President Obama's gutsy decision to storm Osama bin Laden's hideout has bolstered his credentials as commander-in-chief, and underscored the lack of foreign policy experience in the field of Republican challengers trying to unseat him.
Roughly two years ago, Republican Sen. John McCain of Arizona, a veteran and war hero, attacked Obama's fitness for office by questioning his limited experience with foreign affairs.
"He does not understand the elements, the fundamental elements of national security and warfare," McCain said in 2008.
Now, as Obama seeks reelection, he hopes his record will prove otherwise, including a new START treaty with Russia, military intervention in Libya and a successfully executed secret mission to take out the world's most wanted man.
But few in the field of prospective candidates seeking to take Obama's job -- a mix of former governors, congressmen and businessmen -- have significant expertise in international affairs that can match.
None of the leading likely candidates for the Republican nomination has served in the U.S. military besides Rep. Ron Paul. And none has negotiated a foreign treaty or participated in high-level national security or diplomatic relations, besides former U.S. Ambassador to China, Jon Huntsman.
While many have made trips to the Middle East to meet with U.S. troops and foreign allies -- and many of the former governors, including Mitt Romney of Massachusetts and Mike Huckabee of Arkansas, can claim to have commanded their states' divisions of the National Guard -- they largely lack the hands-on experience some might say is required.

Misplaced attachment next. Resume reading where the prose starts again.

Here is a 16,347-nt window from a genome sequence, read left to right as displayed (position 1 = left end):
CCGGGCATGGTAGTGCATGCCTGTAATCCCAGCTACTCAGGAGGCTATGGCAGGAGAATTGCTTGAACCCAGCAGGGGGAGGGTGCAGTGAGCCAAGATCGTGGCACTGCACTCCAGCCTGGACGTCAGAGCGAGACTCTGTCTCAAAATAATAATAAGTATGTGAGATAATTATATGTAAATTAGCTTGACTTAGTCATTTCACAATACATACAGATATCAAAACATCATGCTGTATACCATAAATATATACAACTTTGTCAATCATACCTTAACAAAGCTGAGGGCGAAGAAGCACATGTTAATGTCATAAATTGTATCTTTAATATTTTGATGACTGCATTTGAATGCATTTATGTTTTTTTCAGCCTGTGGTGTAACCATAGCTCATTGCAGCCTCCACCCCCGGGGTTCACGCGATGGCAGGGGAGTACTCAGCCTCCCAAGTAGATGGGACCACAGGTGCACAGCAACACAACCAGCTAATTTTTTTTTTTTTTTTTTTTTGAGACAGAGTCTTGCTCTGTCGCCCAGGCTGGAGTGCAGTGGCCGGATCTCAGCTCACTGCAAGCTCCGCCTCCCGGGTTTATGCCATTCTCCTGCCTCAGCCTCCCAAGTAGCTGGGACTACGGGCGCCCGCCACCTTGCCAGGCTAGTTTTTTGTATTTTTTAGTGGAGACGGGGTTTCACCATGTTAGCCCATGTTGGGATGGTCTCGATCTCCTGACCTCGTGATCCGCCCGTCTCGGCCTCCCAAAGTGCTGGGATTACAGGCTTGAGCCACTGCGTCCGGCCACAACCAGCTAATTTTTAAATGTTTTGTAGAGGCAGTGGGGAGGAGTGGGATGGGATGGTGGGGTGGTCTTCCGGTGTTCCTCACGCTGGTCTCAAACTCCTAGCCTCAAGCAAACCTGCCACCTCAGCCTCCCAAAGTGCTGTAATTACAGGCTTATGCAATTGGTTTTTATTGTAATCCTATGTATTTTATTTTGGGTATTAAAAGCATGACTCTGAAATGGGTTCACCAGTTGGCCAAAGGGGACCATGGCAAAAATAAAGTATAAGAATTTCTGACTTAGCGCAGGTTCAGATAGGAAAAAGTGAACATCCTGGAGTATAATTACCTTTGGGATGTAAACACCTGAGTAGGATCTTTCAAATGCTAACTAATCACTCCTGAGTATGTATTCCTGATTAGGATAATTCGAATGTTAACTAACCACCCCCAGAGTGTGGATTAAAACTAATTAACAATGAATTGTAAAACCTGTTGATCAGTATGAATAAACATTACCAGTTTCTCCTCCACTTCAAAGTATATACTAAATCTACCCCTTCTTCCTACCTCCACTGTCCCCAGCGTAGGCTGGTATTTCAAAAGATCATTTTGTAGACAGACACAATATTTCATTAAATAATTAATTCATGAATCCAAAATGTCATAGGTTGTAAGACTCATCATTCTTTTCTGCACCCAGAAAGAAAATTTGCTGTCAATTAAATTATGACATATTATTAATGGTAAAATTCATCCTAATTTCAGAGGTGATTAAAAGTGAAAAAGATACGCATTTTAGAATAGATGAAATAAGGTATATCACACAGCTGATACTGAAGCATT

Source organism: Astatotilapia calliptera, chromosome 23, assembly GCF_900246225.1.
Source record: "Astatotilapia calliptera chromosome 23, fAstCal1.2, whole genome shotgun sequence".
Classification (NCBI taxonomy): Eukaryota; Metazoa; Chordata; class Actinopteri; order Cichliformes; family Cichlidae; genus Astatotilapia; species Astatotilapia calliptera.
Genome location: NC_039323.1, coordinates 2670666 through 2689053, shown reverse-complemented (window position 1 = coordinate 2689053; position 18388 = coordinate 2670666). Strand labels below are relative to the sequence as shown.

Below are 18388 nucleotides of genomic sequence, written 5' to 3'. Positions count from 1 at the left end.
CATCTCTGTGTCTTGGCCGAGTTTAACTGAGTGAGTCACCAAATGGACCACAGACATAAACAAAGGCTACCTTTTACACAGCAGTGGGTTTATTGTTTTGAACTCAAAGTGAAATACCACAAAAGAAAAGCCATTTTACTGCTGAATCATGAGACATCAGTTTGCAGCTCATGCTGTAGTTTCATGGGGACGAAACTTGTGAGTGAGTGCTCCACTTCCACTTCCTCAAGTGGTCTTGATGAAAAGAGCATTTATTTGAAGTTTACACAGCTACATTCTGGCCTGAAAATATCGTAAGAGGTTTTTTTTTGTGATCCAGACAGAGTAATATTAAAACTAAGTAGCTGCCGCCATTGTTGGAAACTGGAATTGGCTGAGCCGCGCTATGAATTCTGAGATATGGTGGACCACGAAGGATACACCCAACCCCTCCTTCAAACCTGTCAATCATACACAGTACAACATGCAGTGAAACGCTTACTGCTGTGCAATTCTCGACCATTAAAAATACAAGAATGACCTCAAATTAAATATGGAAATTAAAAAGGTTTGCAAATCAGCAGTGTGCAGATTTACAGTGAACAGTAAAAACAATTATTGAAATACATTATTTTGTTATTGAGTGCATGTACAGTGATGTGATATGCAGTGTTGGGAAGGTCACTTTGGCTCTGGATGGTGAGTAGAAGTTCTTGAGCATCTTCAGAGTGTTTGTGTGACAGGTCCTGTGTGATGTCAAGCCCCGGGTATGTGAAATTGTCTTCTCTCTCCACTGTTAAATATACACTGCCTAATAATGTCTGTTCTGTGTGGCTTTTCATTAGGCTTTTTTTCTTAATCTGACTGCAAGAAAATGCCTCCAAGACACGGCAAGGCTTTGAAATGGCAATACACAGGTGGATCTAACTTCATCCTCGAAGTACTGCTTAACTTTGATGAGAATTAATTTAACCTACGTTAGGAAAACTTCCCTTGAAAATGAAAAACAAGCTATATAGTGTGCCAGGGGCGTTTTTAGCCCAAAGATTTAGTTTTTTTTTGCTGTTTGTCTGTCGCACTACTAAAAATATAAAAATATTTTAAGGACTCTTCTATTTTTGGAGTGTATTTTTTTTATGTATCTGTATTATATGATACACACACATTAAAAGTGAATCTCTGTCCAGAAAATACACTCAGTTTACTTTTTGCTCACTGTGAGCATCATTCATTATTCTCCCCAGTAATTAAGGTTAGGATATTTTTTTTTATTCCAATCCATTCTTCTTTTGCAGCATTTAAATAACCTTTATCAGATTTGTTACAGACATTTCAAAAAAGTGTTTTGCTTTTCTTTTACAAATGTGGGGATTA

One indication of Obama's newfound credibility on foreign affairs was Indiana Gov. and possible GOP presidential contender Mitch Daniels' response to a question on whether he is ready to debate Obama on foreign policy: "probably not," he replied, according to the National Review's Ramesh Ponnuru.
Experts say bin Laden's death caps two years of military and diplomatic experience for Obama that may neutralize some of the attacks by Republicans heading into the 2012 campaign. But, they say, don't count Republicans out.
"It's less about foreign policy experience and more about temperament," Republican strategist Steve Lombardo said of what voters will be looking for. "While certainly the bin Laden killing boosts the president's popularity on the surface level, it's fairly ephemeral.
"I'm sure 2012 Republican candidates will get questions about how they'll handle circumstances like this, and their answers will highlight anyone who acts immaturely," he said. "But the election isn't going to be about that [foreign policy], it's going to be about the economy."
Moreover, Lombardo said, Obama's foreign policy victories won't stop Republican candidates from continuing to criticize the president for his response to the Egypt uprising, crisis in Libya and the war in Afghanistan.
Romney has accused Obama of being "unable to construct a foreign policy." Gingrich has slammed Obama for intervening in Libya, after he initially endorsed a no-fly zone. And Pawlenty accused the administration of bungling Egypt with messages that were "inconsistent, bordering on incoherent."
"A lot of people still see the Republican party as the party of the military, the party of expertise in international relations, and it's still the Democrats who have to prove their chops here," Winthrop University political scientist Scott Huffmon said.
"The issue of foreign policy credentials could still dominate the debate if something massive happens in the months leading up to the election," he said, "but if things continue apace, even if there is more turmoil in the Middle East, then the economy is still going to eclipse foreign affairs."